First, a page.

When the time came to put out the sleeping bags, PC disappeared to change into his night-clothes(of course propah gentlemen carry a separate set of night-clothes at all times, so what if they’re on a trek !), and an apparition (slightly embarrassed-looking) attired in lurid pink-and-white-striped shorts returned in his place. The transformation from venerable PC to loopy bloke was complete, there was no way we’d accept the dignified distant demeanour after that! PC’s range of psychedelic shorts made him the target of much banter throughout the trip, though he tried to deflect the barbs by blaming his daughter to whom he had outsourced the task of buying night-wear for the trip.
PC’s range of psychedelic shorts made him the target of much banter throughout the trip, though he tried to deflect the barbs by blaming his daughter to whom he had outsourced the task of buying night-wear for the trip.
Apart from providing us much merriment, PC provided a true example of grit and determination too. This 50 year old had not just age but gout to contend with, but he didn’t allow it to slow him down. In fact, each day, even if we had to plod through calf-deep snow, he was one of the first to reach the day’s destination ! When we asked him how he managed it, he explained that his joints ached fiercely while walking in the cold snow and walking slowly only made the torture last longer, so he forced himself to walk fast in order to reach camp and the warmth of the camp-fire quickly. Luckily for him, the tortuous walk in the snow lasted only two days.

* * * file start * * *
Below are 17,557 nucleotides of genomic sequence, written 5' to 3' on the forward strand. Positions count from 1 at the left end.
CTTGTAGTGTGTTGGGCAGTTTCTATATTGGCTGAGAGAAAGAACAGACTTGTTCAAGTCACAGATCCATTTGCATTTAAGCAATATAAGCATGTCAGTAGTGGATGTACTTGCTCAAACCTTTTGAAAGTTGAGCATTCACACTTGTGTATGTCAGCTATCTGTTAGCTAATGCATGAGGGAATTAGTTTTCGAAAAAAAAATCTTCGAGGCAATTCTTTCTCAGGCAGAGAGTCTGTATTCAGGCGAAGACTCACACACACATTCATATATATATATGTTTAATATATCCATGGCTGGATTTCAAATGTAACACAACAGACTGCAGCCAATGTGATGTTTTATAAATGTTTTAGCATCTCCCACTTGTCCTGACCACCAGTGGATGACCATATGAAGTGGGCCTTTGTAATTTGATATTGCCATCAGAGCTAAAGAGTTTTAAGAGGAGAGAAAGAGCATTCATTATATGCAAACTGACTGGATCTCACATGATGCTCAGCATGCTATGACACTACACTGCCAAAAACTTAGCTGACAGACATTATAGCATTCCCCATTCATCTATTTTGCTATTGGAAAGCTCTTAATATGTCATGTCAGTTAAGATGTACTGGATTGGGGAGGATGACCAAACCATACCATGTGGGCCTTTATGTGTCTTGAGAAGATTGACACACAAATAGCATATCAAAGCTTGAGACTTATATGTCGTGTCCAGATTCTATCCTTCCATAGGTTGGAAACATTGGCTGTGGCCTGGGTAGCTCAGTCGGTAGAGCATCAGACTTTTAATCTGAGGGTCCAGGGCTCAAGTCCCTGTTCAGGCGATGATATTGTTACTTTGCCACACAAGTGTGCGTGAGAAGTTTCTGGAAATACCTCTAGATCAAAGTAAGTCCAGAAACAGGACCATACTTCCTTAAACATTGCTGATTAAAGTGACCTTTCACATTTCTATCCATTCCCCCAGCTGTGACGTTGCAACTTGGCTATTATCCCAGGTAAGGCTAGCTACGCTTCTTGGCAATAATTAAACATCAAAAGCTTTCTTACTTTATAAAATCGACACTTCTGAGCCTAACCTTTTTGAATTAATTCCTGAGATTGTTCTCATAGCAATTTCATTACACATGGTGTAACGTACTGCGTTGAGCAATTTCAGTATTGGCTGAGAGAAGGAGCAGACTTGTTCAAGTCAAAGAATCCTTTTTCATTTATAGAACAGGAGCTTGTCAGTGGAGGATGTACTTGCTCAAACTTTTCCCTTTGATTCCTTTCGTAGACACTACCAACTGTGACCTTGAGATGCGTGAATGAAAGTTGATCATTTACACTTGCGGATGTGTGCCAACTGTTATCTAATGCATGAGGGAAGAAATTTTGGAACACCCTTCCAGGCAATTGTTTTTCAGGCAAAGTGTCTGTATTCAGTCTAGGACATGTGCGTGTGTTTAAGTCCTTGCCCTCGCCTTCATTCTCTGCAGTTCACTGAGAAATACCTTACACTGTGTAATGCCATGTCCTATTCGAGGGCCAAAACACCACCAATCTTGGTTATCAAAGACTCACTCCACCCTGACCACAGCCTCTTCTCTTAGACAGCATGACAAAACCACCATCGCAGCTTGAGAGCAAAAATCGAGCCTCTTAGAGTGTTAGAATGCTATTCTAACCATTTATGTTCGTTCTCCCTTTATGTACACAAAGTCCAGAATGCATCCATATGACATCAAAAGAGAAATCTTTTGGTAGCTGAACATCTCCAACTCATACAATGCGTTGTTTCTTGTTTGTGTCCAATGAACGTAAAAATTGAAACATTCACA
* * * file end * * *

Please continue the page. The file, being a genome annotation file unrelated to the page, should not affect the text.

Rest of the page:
On the trip downhill, while returning to Dirang town, we spent two nights at a beautiful village called Lubrang at an altitude of 9,344 feet. Lubrang was the perfect place for recovering from the rigours of a trek in the snow – surrounded by the majestic mountains but grass-covered and free from snow, in an area full of rhododendron trees laden with flowers. The village folk were generous enough to let us shelter in the village gompa (in Tibetan Buddhism, a centre of learning and worship, a monastery or temple), a large room with a huge prayer wheel at its doorway, the interior adorned with beautiful thangka paintings on two walls and religious artefacts on the shelves lining the third wall. I was awestruck at the thought of using such a beautiful, sacred and timeless place as our dormitory, and humbled by the large-heartedness shown by the villagers to a bunch of bedraggled strangers. Weren’t they worried that the debris of our trek – the dusty sleeping bags, the backpacks full of dirty clothes, the wet clothes drying on a line, not to mention our unbathed dirty selves –would defile the sanctum in some way ?!
PC was impressed too, and grateful for a shelter that the wind couldn’t penetrate at night, but what really got him overcome with emotion was getting half a bucket of lukewarm water the next day and bathing in the designated open-air bathing area outside. Though he was shivering with cold he broke into song and loudly sang the Fred Astaire-Ginger Rogers number ‘I’m in heaven’. Trust Mr. Propah to value hygiene over holiness and beauty, and the loopy bloke to express it loudly in song to all and sundry.
Loopy : crazy, bizarre (Merriam – Webster, dictionary)
Bloke : man, fellow (Merriam – Webster dictionary)
To be continued again in the next issue…